· Part 7: Managing Projects Across Your Enterprise (Chapters 22-27) Project 2010 helps to facilitate collaboration in project teams across your enterprise. If you’re using Microsoft Project Professional 2010, Microsoft Project Server 2010, and Microsoft Project Web App, you and your organization have access to robust features for enterprise project management, portfolio management, and team collaboration. In this part, you learn how to set up and use the enterprise features to standardize and customize Project 2010 and project management processes throughout your organization. Project managers and resource managers can assign tasks, obtain task progress updates, and receive status reports from team members. A chapter each is devoted to the duties and capabilities of different stakeholders in the enterprise project management structure: the project server administrator, the project manager, the team member or team lead, the executive or other managing stakeholder, and the portfolio manager.
· Part 8: Customizing and Managing Project Files (Chapters 28-32) With Project 2010, you can create and customize your own views, tables, groups, reports, formulas, macros, and more. You can also customize the Office ribbon. This part covers the details of these custom elements. This part also discusses methods for closing a project at the end of its life cycle and continuing to use what you learn by creating templates that can become the basis for the next project of its kind. Along these lines, this part details project file management issues, including file locations, backups, and multiple versions.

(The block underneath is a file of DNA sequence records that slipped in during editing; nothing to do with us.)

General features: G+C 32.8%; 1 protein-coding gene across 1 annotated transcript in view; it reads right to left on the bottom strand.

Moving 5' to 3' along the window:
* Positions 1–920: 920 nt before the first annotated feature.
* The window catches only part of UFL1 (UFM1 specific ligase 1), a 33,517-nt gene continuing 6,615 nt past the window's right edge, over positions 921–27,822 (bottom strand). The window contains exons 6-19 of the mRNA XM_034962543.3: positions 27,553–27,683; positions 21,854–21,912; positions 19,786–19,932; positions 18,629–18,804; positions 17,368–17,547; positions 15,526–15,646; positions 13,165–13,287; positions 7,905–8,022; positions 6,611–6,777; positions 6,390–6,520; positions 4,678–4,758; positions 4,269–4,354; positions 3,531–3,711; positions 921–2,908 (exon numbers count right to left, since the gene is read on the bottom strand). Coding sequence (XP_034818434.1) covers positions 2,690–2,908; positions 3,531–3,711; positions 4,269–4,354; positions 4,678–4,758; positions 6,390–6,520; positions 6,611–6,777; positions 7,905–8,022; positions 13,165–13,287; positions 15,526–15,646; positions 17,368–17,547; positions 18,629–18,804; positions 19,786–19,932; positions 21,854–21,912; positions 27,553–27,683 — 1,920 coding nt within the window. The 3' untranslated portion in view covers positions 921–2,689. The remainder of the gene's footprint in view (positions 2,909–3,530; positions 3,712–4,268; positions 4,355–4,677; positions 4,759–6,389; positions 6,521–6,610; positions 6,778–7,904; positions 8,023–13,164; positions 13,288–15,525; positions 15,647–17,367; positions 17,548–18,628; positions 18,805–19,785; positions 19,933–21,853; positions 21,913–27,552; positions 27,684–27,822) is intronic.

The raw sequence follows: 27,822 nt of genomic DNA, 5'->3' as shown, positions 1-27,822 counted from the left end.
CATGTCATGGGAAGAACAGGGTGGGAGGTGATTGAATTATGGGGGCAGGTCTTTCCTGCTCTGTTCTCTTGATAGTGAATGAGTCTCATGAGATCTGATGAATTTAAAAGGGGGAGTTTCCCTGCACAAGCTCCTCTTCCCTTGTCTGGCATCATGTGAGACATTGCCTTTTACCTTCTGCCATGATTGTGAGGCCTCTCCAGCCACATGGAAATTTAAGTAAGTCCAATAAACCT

· Part 9: Appendixes This part includes ancillary information you’ll find useful in your work with Project 2010. For example, there are installation guidelines and a list of online resources to expand your knowledge of Project 2010 and project management. Also included is a handy keyboard shortcut reference.
Throughout the book, you’ll find tips that provide shortcuts or alternate methods for doing certain tasks. The Inside Out tips give you information about known issues or idiosyncrasies with Project 2010 and possible methods of working around them.
There are also Troubleshooting tips, which alert you to common problems and how to avoid or recover from them.
This book is designed to be easy to reference so that you can quickly find the answers you need at the time you have the question. The comprehensive table of contents is a good starting point. Another excellent place to start finding your solution is in one of the two indexes at the end of the book. Use the special Troubleshooting index to solve specific problems. Use the master index to help you find the topics you’re looking for when you need them.